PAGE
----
The calculus of variations (or Variational Calculus) is a field of
Analysis is the branch of mathematics dealing with continuous functions, limit (mathematics), limits, and related theories, such as Derivative, differentiation, Integral, integration, measure (mathematics), measure, infinite sequences, series (m ...
that uses variations, which are small changes in functions
, to find maxima and minima of functionals: mappings
from a set of functions
In mathematics, a real number is a number that can be used to measurement, measure a ''continuous'' one-dimensional quantity such as a distance, time, duration or temperature. Here, ''continuous'' means that values can have arbitrarily small var ...
s. Functionals are often expressed as definite integral
s involving functions and their
Mathematics is an area of knowledge that includes the topics of numbers, formulas and related structures, shapes and the spaces in which they are contained, and quantities and their changes. These topics are represented ...
s. Functions that maximize or minimize functionals may be found using the
In the calculus of variations and classical mechanics, the Euler–Lagrange equations are a system of second-order ordinary differential equations whose solutions are stationary points of the given action (physics), action functional. The equations ...
of the calculus of variations.
A simple example of such a problem is to find the curve of shortest length connecting two points. If there are no constraints, the solution is a
In geometry, a line is an infinitely long object with no width, depth, or curvature. Thus, lines are One-dimensional space, one-dimensional objects, though they may exist in Two-dimensional Euclidean space, two, Three-dimensional space, three, ...
between the points. However, if the curve is constrained to lie on a surface in space, then the solution is less obvious, and possibly many solutions may exist. Such solutions are known as ''
In geometry, a geodesic () is a curve representing in some sense the shortest path (arc (geometry), arc) between two points in a differential geometry of surfaces, surface, or more generally in a Riemannian manifold. The term also has meaning in ...
s''. A related problem is posed by Fermat's principle
: light follows the path of shortest optical length
connecting two points, which depends upon the material of the medium. One corresponding concept in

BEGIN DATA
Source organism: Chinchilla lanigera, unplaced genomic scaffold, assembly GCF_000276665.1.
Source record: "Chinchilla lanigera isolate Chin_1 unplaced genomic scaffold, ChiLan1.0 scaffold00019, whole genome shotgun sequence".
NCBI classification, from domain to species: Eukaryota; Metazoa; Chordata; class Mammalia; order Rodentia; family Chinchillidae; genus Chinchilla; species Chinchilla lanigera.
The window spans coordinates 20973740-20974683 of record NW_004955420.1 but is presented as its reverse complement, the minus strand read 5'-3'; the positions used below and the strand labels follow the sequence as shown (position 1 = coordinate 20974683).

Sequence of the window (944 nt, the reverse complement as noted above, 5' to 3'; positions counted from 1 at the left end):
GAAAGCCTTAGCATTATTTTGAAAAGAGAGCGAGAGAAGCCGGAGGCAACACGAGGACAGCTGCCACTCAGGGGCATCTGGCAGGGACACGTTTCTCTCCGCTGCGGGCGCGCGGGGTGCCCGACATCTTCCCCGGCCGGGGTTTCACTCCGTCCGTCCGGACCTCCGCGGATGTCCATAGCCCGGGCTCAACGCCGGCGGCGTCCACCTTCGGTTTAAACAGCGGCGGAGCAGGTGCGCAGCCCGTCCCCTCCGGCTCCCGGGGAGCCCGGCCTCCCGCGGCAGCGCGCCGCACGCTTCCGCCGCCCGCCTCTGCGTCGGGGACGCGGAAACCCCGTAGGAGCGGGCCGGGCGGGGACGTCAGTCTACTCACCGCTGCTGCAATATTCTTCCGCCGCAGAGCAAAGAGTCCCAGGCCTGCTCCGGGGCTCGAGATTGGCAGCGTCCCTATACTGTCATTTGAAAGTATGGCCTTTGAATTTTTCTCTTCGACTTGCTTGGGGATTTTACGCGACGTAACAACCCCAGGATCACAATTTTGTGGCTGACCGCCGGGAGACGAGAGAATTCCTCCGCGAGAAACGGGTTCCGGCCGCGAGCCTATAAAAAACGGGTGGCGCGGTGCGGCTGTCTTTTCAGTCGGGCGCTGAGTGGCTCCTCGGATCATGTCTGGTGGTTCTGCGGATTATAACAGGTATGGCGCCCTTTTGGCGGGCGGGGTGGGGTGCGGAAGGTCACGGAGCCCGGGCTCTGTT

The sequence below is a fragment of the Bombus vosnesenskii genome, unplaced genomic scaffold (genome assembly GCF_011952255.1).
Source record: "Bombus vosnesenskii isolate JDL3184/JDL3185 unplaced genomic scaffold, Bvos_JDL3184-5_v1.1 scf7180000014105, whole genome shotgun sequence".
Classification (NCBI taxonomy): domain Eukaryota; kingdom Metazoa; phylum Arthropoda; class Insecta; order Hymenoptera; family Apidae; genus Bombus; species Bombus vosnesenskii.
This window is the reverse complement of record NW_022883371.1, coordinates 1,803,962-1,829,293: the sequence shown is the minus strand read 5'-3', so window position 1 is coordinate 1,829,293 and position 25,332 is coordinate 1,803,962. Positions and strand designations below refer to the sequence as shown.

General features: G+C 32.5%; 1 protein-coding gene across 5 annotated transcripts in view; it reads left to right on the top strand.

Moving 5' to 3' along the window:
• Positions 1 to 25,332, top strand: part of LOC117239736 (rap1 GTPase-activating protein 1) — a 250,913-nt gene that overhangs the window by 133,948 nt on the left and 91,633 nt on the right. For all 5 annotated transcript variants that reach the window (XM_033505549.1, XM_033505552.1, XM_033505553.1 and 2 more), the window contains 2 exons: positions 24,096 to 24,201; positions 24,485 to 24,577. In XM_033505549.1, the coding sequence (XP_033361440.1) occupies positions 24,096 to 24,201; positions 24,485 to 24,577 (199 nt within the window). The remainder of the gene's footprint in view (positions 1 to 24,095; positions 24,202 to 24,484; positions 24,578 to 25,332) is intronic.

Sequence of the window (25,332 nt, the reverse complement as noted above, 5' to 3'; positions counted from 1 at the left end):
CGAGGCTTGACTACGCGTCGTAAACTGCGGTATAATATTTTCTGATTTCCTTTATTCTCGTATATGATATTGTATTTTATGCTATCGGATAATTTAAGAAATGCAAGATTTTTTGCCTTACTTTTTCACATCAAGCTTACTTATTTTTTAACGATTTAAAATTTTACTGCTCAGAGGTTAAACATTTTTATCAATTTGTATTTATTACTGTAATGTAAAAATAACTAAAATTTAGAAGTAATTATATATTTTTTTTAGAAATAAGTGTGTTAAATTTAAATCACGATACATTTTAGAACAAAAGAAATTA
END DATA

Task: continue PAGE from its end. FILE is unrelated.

Mechanics (from Ancient Greek: wikt:μηχανική#Ancient_Greek, μηχανική, ''mēkhanikḗ'', "of machine, machines") is the area of mathematics and physics concerned with the relationships between force, matter, and motion among Ph ...
is the principle of least/stationary action
Many important problems involve functions of several variables. Solutions of boundary value problem
s for the
In mathematics and physics, Laplace's equation is a second-order partial differential equation named after Pierre-Simon Laplace, who first studied its properties. This is often written as
\nabla^2\! f = 0 or \Delta f = 0,
where \Delta = \nab ...
satisfy the Dirichlet's principle
. Plateau's problem
requires finding a surface of minimal area that spans a given contour in space: a solution can often be found by dipping a frame in soapy water. Although such experiments are relatively easy to perform, their mathematical formulation is far from simple: there may be more than one locally minimizing surface, and they may have non-trivial
In mathematics, topology (from the Greek language, Greek words , and ) is concerned with the properties of a mathematical object, geometric object that are preserved under Continuous function, continuous Deformation theory, deformations, such ...
The calculus of variations may be said to begin with Newton's minimal resistance problem
in 1687, followed by the
In physics and mathematics, a brachistochrone curve (), or curve of fastest descent, is the one lying on the plane between a point ''A'' and a lower point ''B'', where ''B'' is not directly below ''A'', on which a bead slides frictionlessly under ...
problem raised by
Johann Bernoulli (also known as Jean or John; – 1 January 1748) was a Swiss mathematician and was one of the many prominent mathematicians in the Bernoulli family. He is known for his contributions to infinitesimal calculus and educating ...
It immediately occupied the attention of Jakob Bernoulli
and the Marquis de l'Hôpital
Leonhard Euler ( , ; 15 April 170718 September 1783) was a Swiss mathematician, physicist, astronomer, geographer, logician and engineer who founded the studies of graph theory and topology and made pioneering and influential discoveries in ma ...